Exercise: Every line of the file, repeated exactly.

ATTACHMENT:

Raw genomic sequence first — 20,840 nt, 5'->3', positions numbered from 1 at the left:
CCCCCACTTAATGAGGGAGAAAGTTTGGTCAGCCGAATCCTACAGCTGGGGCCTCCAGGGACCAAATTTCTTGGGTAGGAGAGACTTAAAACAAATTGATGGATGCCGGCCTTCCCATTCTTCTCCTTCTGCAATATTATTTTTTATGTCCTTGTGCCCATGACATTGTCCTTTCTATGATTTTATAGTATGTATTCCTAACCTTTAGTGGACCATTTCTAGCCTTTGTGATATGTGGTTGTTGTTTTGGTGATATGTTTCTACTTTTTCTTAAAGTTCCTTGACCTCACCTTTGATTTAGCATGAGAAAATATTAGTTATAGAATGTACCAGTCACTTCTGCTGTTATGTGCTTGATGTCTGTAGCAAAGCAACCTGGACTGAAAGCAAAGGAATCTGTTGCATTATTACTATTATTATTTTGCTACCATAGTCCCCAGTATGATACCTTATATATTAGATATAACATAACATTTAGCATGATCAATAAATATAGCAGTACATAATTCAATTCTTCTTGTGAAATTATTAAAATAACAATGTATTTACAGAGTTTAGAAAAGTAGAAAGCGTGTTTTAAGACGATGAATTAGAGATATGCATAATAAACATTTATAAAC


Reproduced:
Raw genomic sequence first — 20,840 nt, 5'->3', positions numbered from 1 at the left:
CCCCCACTTAATGAGGGAGAAAGTTTGGTCAGCCGAATCCTACAGCTGGGGCCTCCAGGGACCAAATTTCTTGGGTAGGAGAGACTTAAAACAAATTGATGGATGCCGGCCTTCCCATTCTTCTCCTTCTGCAATATTATTTTTTATGTCCTTGTGCCCATGACATTGTCCTTTCTATGATTTTATAGTATGTATTCCTAACCTTTAGTGGACCATTTCTAGCCTTTGTGATATGTGGTTGTTGTTTTGGTGATATGTTTCTACTTTTTCTTAAAGTTCCTTGACCTCACCTTTGATTTAGCATGAGAAAATATTAGTTATAGAATGTACCAGTCACTTCTGCTGTTATGTGCTTGATGTCTGTAGCAAAGCAACCTGGACTGAAAGCAAAGGAATCTGTTGCATTATTACTATTATTATTTTGCTACCATAGTCCCCAGTATGATACCTTATATATTAGATATAACATAACATTTAGCATGATCAATAAATATAGCAGTACATAATTCAATTCTTCTTGTGAAATTATTAAAATAACAATGTATTTACAGAGTTTAGAAAAGTAGAAAGCGTGTTTTAAGACGATGAATTAGAGATATGCATAATAAACATTTATAAAC